# Introduction to Mathematical Physics/Electromagnetism/Electromagnetic induction

## Introduction

Electromagnetic induction refers to the induction of an electric motive force (emf) in a closed loop $C_{2}$  via Faraday's law from the magnetic field generated by current in a closed loop $C_{1}$ .

The two laws involved in electromagnetic induction are:

Ampere's Law (static version): $\nabla \times B=\mu _{0}j$

Faraday's Law: $\nabla \times E=-{\frac {\partial B}{\partial t}}$

where $E$  and $B$  are the electric and magnetic fields respectively, $j$  is the current density and $\mu _{0}$  is the magnetic permeability.

## Mathematical Preliminaries

### Loops, multi-loops, and divergence-free vector fields

The relationship between paths, loops, and divergence free vector fields is an important mathematical preliminary that merits a brief introduction.

Given any oriented path $C$ , $C$  can be characterized by a vector field $\delta (r;C)$ . $\delta (r;C)=0$  for all positions $r\notin C$ . For all positions $r\in C$ , $\delta (r;C)$  is infinite in the direction of $C$  in a manner similar to the Dirac delta function. The integral property that must be satisfied by $\delta (r;C)$  is that for any oriented surface $\sigma$ , if $C$  passes through $\sigma$  in the preferred direction a net total of $N$  times, then

$\iint _{r\in \sigma }\delta (r;C)\bullet dA=N$  ($dA$  is a vector that denotes an infinitesimal oriented surface segment)

($C$  passing through $\sigma$  in the reverse direction decreases $N$  by 1.)

Given any vector field $F(r)$ , $\int _{r\in C}F(r)\bullet dr=\iiint _{r\in \mathbb {R} ^{3}}(F(r)\bullet \delta (r;C))d\tau$  ($dr$  is a vector that denotes an infinitesimal oriented path segment, and $d\tau$  is an infinitesimal volume segment)

It is easy to verify that if $C$  is a closed loop, then $\nabla \bullet \delta (r;C)=0$

Given any sequence of closed loops $C_{1},C_{2},\dots ,C_{k}$ , these loops can be added in a linear fashion to get a "multi-loop" denoted by the vector field $\delta (r;C_{1})+\delta (r;C_{2})+\dots +\delta (r;C_{k})$ . The multi-loop is denoted by: $C_{1}+C_{2}+\dots +C_{k}$ .

Most importantly, given any divergence-free vector field $F$  that decreases faster than $o(1/|r|^{2})$  as $|r|\rightarrow +\infty$ , then there exists a family $C[\xi ]$  of closed loops where $\xi \in D_{C}$  is an arbitrary continuous indexing parameter such that $F(r)=\iint _{\xi \in D_{C}}\delta (r;C[\xi ])d\xi$ . In simpler terms, any divergence free vector field can be expressed as a linear combination of closed loops.

### Surfaces, multi-surfaces, and irrotational vector fields

The relationship between surfaces, closed surfaces, and irrotational vector fields is also an important mathematical preliminary that merits a brief introduction.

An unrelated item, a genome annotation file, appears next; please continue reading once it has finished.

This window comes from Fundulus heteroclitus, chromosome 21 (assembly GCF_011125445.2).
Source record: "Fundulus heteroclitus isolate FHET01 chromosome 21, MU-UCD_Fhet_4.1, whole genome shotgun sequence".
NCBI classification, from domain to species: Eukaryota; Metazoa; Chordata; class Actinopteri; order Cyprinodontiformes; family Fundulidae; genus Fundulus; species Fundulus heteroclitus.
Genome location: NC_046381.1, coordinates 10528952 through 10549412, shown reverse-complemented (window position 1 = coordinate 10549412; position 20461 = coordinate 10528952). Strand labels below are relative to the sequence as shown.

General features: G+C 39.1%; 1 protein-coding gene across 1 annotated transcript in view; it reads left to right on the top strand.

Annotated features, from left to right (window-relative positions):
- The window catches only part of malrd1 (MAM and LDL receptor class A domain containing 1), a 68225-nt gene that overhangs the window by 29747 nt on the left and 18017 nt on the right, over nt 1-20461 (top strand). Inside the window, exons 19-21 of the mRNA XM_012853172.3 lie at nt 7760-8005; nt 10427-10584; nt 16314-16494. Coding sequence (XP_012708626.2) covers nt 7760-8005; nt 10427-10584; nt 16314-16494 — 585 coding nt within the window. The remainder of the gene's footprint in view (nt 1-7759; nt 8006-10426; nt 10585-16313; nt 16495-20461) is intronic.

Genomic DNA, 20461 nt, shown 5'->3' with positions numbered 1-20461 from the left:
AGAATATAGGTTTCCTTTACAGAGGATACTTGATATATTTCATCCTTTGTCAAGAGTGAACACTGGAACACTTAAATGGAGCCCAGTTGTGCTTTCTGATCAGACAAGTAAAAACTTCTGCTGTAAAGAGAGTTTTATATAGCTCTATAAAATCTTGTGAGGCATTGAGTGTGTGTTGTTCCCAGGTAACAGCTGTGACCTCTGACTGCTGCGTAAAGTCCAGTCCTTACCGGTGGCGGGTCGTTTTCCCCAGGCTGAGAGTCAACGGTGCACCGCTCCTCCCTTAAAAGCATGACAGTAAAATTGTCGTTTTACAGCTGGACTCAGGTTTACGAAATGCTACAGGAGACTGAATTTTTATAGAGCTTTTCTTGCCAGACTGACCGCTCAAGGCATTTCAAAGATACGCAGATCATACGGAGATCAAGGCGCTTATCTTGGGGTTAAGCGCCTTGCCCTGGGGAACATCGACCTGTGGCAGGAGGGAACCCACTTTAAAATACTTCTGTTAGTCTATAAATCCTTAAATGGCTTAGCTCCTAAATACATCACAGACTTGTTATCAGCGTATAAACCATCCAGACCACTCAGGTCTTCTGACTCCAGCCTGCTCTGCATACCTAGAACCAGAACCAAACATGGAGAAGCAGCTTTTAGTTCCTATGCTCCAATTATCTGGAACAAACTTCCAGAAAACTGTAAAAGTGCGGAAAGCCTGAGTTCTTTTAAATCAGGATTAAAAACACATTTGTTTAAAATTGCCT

Given any oriented surface $\sigma$ , $\sigma$  can be characterized by a vector field $\delta (r;\sigma )$ . $\delta (r;\sigma )=0$  for all positions $r\notin \sigma$ . For all positions $r\in \sigma$ , $\delta (r;\sigma )$  is infinite in the direction of the outwards normal direction to $\sigma$  in a manner similar to the Dirac delta function. The integral property that must be satisfied by $\delta (r;\sigma )$  is that for any oriented path $C$ , if $C$  passes through $\sigma$  in the preferred direction a net total of $N$  times, then

$\int _{r\in C}\delta (r;\sigma )\bullet dr=N$

($C$  passing through $\sigma$  in the reverse direction decreases $N$  by 1.)

Given any vector field $F(r)$ , $\int _{r\in \sigma }F(r)\bullet dA=\iiint _{r\in \mathbb {R} ^{3}}(F(r)\bullet \delta (r;\sigma ))d\tau$

It is easy to verify that if $\sigma$  is a closed surface, then $\delta (r;\sigma )$  is irrotational.

Given any sequence of surfaces $\sigma _{1},\sigma _{2},\dots ,\sigma _{k}$ , these surfaces can be added in a linear fashion to get a "multi-surface" denoted by the vector field $\delta (r;\sigma _{1})+\delta (r;\sigma _{2})+\dots +\delta (r;\sigma _{k})$ . The multi-surface is denoted by: $\sigma _{1}+\sigma _{2}+\dots +\sigma _{k}$ .

Most importantly, given any irrotational vector field $F$  that decreases faster than $o(1/|r|^{2})$  as $|r|\rightarrow +\infty$ , then there exists a family $\sigma [\xi ]$  of closed surfaces where $\xi \in D_{\sigma }$  is an arbitrary continuous indexing parameter such that $F(r)=\iint _{\xi \in D_{\sigma }}\delta (r;\sigma [\xi ])d\xi$ . In simpler terms, any irrotational vector field can be expressed as a linear combination of closed surfaces.